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Judge Orders DOJ to Expedite Release of NSA Documents:
The first judicial opinion touching on the NSA domestic surveillance program was issued today, and it didn't go well for the Bush Administration.

  The case involved a skirmish over a FOIA request made by the Electronic Privacy Information Center (EPIC) in December for discoverable documents relating to the program, and in particular EPIC's request for expedited processing of its request. EPIC sought the following items from DOJ "from September 11, 2001 to the present concerning a presidential order or directive authorizing the National Security Agency ('NSA'), or any other component of the intelligence community, to conduct domestic surveillance without the prior authorization of the Foreign Intelligence Surveillance Court":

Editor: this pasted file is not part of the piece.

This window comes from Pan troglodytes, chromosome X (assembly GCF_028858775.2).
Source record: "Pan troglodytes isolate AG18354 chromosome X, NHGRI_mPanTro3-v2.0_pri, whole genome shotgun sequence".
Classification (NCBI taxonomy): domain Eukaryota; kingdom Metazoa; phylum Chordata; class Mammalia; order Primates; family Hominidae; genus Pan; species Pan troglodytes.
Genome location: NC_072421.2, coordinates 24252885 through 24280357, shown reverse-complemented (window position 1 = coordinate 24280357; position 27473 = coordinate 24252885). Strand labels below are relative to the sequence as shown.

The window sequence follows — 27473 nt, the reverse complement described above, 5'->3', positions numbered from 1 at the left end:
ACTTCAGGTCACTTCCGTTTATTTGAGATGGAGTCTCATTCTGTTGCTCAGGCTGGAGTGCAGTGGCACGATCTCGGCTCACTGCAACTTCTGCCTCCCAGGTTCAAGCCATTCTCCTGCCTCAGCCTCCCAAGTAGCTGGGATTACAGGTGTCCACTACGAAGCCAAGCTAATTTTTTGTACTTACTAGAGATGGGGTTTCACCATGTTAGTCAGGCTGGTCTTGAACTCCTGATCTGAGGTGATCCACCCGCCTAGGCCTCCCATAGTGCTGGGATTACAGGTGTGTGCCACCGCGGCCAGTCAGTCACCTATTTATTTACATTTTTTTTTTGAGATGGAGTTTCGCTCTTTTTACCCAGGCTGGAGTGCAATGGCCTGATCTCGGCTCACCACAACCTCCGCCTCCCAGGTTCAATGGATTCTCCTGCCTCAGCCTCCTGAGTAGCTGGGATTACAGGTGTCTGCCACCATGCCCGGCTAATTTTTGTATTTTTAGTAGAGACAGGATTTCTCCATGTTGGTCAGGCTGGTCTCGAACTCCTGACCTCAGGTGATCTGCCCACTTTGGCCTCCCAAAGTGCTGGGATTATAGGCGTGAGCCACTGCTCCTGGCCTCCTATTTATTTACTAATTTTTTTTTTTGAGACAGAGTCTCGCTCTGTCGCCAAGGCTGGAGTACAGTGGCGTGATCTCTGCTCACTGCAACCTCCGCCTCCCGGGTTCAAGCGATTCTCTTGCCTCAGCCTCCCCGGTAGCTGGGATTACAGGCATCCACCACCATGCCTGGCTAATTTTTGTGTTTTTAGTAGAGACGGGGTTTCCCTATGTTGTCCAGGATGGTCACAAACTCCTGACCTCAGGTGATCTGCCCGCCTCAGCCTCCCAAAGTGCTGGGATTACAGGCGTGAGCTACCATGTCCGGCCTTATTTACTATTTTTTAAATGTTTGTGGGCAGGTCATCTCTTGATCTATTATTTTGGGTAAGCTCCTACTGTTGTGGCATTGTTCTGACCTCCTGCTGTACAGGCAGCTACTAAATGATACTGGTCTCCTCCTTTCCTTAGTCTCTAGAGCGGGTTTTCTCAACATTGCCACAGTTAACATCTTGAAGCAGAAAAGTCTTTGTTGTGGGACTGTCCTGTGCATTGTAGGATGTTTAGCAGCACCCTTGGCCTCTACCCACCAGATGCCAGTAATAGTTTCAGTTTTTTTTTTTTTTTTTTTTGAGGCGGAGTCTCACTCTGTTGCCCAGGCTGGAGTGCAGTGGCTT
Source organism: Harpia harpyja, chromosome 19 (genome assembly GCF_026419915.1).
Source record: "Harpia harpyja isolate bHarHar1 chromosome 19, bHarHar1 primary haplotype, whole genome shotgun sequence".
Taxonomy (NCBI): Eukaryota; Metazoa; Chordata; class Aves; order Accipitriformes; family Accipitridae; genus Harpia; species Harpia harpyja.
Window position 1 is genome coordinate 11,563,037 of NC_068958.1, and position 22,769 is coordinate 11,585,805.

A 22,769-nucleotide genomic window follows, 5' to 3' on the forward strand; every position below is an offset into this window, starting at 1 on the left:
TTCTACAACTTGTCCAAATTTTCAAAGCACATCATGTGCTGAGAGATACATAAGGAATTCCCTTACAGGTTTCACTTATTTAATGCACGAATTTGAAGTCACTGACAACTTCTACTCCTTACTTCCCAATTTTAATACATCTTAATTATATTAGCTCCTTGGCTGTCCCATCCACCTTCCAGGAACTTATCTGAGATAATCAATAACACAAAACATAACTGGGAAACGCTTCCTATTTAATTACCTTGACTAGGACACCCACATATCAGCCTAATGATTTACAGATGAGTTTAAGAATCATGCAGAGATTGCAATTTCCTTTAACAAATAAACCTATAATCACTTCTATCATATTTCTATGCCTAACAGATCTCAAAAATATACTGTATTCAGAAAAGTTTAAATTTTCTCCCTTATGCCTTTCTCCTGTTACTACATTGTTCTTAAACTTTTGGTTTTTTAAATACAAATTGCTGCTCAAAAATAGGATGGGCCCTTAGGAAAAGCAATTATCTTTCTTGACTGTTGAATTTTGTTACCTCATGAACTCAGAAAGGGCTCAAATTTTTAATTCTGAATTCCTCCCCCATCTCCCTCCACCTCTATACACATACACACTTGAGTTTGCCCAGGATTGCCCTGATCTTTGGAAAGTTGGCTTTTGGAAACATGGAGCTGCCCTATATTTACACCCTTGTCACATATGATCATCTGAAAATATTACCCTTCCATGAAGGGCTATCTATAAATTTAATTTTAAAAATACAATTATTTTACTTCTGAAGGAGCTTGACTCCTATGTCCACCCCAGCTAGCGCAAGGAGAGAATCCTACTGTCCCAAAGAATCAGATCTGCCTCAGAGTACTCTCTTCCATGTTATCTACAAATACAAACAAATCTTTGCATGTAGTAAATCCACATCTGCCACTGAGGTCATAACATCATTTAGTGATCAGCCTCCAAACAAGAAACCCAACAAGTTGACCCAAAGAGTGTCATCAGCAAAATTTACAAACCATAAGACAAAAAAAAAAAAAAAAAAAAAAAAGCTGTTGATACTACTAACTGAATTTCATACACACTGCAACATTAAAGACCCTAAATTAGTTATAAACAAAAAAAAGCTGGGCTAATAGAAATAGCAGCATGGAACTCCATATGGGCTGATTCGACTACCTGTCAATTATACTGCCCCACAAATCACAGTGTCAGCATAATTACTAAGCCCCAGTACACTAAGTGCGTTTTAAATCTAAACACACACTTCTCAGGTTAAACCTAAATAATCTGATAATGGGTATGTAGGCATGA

(1) an audit of NSA domestic surveillance activities;
(2) guidance or a "checklist" to help decide whether probable cause exists to monitor an individual's communications;
(3) communications concerning the use of information obtained through NSA domestic surveillance as the basis for DOJ surveillance applications to the FISC; and
(4) legal memoranda, opinions or statements concerning increased domestic surveillance, including one authored by John C. Yoo shortly after September 11, 2001 discussing the potential for warrantless use of enhanced electronic surveillance techniques.
  The decision issued today considered EPIC's motion for a prelimary injunction ordering DOJ to comply with its request within 20 days. DOJ's position was that the request should be expedited, but that it should not be required to set a date by which the request would be answered.